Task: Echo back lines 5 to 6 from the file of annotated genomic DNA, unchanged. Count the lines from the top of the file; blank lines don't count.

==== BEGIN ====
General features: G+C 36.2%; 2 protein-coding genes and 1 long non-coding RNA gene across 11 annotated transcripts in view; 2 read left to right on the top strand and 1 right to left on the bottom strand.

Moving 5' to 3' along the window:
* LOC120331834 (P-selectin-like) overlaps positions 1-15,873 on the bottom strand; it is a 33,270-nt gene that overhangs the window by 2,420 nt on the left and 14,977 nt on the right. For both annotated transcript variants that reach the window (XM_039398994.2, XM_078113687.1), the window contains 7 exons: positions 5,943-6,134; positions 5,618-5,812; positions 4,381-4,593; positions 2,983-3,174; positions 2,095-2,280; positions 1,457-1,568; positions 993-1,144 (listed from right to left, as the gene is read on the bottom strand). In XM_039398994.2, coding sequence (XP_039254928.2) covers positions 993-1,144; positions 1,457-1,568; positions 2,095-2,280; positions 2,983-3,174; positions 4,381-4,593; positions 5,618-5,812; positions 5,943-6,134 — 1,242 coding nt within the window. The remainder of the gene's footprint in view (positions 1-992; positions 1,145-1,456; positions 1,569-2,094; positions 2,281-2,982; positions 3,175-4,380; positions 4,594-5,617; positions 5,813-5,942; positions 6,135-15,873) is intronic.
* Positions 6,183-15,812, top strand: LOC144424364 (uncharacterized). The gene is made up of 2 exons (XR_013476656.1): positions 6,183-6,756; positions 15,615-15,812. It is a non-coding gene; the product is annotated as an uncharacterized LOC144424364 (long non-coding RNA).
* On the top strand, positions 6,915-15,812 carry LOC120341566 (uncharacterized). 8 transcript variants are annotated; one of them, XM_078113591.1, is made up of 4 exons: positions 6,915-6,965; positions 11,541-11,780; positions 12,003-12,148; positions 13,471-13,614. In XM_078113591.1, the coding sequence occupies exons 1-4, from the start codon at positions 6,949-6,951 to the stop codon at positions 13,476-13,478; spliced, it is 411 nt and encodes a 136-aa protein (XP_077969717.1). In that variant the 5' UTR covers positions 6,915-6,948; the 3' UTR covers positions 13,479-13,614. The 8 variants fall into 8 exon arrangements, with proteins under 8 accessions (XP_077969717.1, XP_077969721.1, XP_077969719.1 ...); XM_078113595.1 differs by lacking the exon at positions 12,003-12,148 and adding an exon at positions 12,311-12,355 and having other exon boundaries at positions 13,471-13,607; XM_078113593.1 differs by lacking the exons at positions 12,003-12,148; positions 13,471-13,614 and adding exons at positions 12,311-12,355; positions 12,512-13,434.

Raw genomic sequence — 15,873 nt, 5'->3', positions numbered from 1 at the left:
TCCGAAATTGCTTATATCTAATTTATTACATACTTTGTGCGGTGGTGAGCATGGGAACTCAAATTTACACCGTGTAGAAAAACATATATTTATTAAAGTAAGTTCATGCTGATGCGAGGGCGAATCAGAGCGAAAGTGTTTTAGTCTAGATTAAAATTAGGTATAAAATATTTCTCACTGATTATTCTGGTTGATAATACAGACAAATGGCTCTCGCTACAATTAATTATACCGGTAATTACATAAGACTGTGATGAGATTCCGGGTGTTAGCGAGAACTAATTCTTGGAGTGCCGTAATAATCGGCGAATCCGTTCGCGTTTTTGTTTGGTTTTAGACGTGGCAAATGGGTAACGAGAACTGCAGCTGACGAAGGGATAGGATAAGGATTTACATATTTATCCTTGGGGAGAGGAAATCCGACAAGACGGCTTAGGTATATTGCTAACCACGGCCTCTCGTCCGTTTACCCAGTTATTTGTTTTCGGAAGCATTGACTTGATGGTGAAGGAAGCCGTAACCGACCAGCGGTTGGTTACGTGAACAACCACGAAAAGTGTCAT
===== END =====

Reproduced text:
* On the top strand, positions 6,915-15,812 carry LOC120341566 (uncharacterized). 8 transcript variants are annotated; one of them, XM_078113591.1, is made up of 4 exons: positions 6,915-6,965; positions 11,541-11,780; positions 12,003-12,148; positions 13,471-13,614. In XM_078113591.1, the coding sequence occupies exons 1-4, from the start codon at positions 6,949-6,951 to the stop codon at positions 13,476-13,478; spliced, it is 411 nt and encodes a 136-aa protein (XP_077969717.1). In that variant the 5' UTR covers positions 6,915-6,948; the 3' UTR covers positions 13,479-13,614. The 8 variants fall into 8 exon arrangements, with proteins under 8 accessions (XP_077969717.1, XP_077969721.1, XP_077969719.1 ...); XM_078113595.1 differs by lacking the exon at positions 12,003-12,148 and adding an exon at positions 12,311-12,355 and having other exon boundaries at positions 13,471-13,607; XM_078113593.1 differs by lacking the exons at positions 12,003-12,148; positions 13,471-13,614 and adding exons at positions 12,311-12,355; positions 12,512-13,434.

Raw genomic sequence — 15,873 nt, 5'->3', positions numbered from 1 at the left: